Mnangagwa accuses West of destabilising Zimbabwe

Sunday March 13 2022
Zimbabwe’s President Emmerson Mnangagwa

Zimbabwe’s President Emmerson Mnangagwa. PHOTO | AFP


Zimbabwean President Emmerson Mnangagwa has accused Western diplomats of trying to destabilise the southern African country following criticism over growing cases of political violence ahead of next year’s elections.

Tension is rising in the country following a spike in political violence ahead of major by-elections on March 26, which are seen as a test run for the 2023 polls.

United Kingdom legislators last week expressed outrage after Zimbabwe’s Vice President Constantino Chiwenga threatened to crush the main opposition party “like lice” while campaigning for the ruling Zanu PF party.

The European Union (EU), United States, UK and Australian embassies in Zimbabwe have recently issued statements condemning violence against the newly formed Citizens Coalition for Change (CCC), which is led by Nelson Chamisa.

President Mnangagwa on Friday told diplomats accredited to Zimbabwe that they would be allowed to observe the elections, but his administration would not allow any interference.

“It is most unfortunate that as Zimbabwe prepares for the 2023 harmonised general elections, some forces are already seeking to influence the national discourse and destabilise the peace and stability we are enjoying as country,” he said in the address.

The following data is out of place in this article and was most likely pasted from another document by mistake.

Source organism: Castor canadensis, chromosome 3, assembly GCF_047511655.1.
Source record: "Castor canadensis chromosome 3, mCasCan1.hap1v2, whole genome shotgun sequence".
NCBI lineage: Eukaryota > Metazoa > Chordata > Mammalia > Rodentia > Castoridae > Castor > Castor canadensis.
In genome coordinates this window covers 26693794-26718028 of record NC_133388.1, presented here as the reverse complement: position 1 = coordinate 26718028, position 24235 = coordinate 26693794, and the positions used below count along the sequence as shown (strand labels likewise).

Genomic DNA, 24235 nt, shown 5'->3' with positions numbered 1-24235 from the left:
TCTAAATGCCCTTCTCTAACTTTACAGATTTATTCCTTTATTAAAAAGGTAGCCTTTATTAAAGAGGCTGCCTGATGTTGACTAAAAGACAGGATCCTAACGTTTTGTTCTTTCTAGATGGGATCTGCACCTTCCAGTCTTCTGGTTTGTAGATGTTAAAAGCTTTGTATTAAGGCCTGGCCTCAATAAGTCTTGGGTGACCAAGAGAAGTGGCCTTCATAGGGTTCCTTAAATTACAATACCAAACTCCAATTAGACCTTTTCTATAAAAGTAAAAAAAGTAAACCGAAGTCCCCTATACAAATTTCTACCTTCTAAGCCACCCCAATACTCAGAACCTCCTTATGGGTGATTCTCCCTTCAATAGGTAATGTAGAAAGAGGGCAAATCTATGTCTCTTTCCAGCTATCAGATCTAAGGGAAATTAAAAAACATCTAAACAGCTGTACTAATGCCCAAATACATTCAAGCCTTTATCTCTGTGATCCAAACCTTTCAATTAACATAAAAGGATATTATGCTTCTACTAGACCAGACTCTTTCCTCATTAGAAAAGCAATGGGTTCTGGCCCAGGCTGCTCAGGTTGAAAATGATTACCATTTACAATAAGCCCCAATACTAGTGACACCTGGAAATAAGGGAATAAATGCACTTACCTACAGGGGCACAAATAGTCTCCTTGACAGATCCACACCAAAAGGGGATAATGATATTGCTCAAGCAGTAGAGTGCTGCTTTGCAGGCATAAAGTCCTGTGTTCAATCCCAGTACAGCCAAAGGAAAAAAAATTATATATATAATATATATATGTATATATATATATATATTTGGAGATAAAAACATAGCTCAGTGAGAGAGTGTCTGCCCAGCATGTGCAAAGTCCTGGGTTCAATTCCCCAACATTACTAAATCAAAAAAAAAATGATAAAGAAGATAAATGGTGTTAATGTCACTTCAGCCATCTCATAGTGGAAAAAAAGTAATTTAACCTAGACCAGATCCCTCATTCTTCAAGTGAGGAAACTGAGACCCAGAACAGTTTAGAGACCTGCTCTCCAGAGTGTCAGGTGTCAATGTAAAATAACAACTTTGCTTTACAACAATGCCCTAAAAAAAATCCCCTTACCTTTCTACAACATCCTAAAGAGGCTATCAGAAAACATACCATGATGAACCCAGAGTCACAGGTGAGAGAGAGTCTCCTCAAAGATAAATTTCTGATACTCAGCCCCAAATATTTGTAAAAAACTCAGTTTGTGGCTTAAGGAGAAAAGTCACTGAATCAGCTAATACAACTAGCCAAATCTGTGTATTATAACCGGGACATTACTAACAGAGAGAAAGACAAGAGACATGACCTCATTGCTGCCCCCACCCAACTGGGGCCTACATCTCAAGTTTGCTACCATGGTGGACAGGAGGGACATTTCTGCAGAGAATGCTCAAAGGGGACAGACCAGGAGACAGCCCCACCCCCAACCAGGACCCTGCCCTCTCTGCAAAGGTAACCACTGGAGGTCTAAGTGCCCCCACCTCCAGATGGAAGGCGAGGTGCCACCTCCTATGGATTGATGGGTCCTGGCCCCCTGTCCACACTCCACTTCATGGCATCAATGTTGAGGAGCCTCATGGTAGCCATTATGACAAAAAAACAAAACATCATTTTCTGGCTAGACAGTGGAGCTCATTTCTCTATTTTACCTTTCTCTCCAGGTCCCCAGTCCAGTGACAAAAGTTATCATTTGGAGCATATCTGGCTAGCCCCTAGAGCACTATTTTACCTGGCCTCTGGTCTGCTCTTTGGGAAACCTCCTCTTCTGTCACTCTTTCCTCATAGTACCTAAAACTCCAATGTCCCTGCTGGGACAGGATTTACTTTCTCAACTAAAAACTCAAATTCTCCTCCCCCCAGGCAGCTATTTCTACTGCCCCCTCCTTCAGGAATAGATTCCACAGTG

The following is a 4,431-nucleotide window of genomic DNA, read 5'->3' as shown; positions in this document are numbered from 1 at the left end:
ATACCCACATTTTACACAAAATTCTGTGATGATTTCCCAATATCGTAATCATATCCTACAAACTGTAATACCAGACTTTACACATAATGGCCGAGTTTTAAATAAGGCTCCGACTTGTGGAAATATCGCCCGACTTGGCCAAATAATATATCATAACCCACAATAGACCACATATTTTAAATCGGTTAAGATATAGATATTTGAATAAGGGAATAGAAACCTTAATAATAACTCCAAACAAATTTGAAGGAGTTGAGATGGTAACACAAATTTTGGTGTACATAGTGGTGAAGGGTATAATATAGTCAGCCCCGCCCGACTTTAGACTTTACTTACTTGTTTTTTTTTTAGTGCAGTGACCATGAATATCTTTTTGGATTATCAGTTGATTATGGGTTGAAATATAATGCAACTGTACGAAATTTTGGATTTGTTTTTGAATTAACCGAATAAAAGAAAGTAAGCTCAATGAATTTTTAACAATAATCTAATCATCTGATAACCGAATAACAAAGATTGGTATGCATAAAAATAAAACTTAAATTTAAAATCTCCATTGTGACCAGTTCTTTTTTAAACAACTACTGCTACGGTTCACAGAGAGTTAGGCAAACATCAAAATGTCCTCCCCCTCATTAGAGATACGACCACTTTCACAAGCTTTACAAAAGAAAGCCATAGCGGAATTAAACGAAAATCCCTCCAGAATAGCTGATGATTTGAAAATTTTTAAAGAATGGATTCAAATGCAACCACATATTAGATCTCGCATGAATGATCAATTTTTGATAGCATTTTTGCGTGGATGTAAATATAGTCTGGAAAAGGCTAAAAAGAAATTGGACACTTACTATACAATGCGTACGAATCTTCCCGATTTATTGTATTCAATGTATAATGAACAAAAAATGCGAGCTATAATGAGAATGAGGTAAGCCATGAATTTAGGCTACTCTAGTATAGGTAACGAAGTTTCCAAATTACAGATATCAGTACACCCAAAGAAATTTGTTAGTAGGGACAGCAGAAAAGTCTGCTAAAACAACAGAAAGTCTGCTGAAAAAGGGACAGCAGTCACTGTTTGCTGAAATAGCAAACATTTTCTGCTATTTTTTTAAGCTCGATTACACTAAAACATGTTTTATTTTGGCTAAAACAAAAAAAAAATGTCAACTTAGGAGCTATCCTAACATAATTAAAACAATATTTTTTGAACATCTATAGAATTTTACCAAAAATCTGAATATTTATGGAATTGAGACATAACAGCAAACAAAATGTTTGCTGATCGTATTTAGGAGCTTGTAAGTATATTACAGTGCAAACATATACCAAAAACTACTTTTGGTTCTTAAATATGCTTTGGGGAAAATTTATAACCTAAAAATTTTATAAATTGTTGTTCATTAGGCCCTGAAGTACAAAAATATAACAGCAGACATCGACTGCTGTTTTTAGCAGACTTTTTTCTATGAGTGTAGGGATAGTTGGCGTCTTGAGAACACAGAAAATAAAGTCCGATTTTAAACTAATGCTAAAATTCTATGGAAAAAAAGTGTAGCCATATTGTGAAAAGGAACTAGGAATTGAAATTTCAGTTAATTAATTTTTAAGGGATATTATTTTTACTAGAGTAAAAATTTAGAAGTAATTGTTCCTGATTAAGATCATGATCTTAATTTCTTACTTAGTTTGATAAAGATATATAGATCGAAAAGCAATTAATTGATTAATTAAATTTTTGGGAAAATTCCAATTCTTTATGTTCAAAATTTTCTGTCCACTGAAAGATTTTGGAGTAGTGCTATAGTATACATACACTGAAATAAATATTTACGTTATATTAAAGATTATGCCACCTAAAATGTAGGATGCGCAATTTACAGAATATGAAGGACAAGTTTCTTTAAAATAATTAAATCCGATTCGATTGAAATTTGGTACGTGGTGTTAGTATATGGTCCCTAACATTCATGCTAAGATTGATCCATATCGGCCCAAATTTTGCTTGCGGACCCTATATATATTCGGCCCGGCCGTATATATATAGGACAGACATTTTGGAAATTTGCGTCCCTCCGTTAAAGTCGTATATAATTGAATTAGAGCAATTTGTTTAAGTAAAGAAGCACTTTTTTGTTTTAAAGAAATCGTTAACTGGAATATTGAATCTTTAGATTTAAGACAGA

“Sadly, this is not new to us and is part of the decades old regime change agenda.

“Those of you who may be inclined to perpetuating this blatant interference in the internal affairs of our country are urged to introspect and stop this unbecoming practice.”

President Mnangagwa added: “Let the people of Zimbabwe enjoy their unfettered right to choose their leadership.

“It is our democratic right, a right we fought for, and a right which we will protect, respect and uphold to the letter.”

The 80-year-old leader will be seeking a second full term in the 2023 polls after coming into power six years ago following a military coup that toppled long-time ruler Robert Mugabe.

Mnangagwa will be up against Chamisa, a 44-year-old advocate whose newly formed party has been attracting record crowds for its by-elections campaign.

President Mnangagwa’s administration also accuses Western countries of sponsoring the opposition to effect regime change in Zimbabwe.